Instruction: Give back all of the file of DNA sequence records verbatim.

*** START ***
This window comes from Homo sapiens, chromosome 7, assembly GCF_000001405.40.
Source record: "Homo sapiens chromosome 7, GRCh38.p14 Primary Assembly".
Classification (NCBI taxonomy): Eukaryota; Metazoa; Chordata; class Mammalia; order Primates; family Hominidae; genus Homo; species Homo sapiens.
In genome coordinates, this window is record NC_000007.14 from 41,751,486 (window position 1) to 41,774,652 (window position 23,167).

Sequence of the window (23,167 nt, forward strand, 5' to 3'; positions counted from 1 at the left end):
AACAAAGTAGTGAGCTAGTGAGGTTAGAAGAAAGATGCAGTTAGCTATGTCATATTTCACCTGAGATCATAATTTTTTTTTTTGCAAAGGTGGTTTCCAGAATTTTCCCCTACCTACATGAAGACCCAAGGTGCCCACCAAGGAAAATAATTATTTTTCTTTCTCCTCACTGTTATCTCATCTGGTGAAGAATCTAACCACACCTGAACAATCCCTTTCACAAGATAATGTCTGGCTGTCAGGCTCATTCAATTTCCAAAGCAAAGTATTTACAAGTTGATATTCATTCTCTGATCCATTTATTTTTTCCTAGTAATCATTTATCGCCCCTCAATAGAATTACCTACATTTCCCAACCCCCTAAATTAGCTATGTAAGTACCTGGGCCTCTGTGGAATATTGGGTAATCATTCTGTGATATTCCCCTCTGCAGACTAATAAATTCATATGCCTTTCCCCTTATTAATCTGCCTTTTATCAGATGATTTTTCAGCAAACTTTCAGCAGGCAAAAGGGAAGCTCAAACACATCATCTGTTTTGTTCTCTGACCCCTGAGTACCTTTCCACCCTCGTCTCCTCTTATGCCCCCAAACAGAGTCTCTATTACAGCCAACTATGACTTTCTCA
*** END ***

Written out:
This window comes from Homo sapiens, chromosome 7, assembly GCF_000001405.40.
Source record: "Homo sapiens chromosome 7, GRCh38.p14 Primary Assembly".
Classification (NCBI taxonomy): Eukaryota; Metazoa; Chordata; class Mammalia; order Primates; family Hominidae; genus Homo; species Homo sapiens.
In genome coordinates, this window is record NC_000007.14 from 41,751,486 (window position 1) to 41,774,652 (window position 23,167).

Sequence of the window (23,167 nt, forward strand, 5' to 3'; positions counted from 1 at the left end):
AACAAAGTAGTGAGCTAGTGAGGTTAGAAGAAAGATGCAGTTAGCTATGTCATATTTCACCTGAGATCATAATTTTTTTTTTTGCAAAGGTGGTTTCCAGAATTTTCCCCTACCTACATGAAGACCCAAGGTGCCCACCAAGGAAAATAATTATTTTTCTTTCTCCTCACTGTTATCTCATCTGGTGAAGAATCTAACCACACCTGAACAATCCCTTTCACAAGATAATGTCTGGCTGTCAGGCTCATTCAATTTCCAAAGCAAAGTATTTACAAGTTGATATTCATTCTCTGATCCATTTATTTTTTCCTAGTAATCATTTATCGCCCCTCAATAGAATTACCTACATTTCCCAACCCCCTAAATTAGCTATGTAAGTACCTGGGCCTCTGTGGAATATTGGGTAATCATTCTGTGATATTCCCCTCTGCAGACTAATAAATTCATATGCCTTTCCCCTTATTAATCTGCCTTTTATCAGATGATTTTTCAGCAAACTTTCAGCAGGCAAAAGGGAAGCTCAAACACATCATCTGTTTTGTTCTCTGACCCCTGAGTACCTTTCCACCCTCGTCTCCTCTTATGCCCCCAAACAGAGTCTCTATTACAGCCAACTATGACTTTCTCA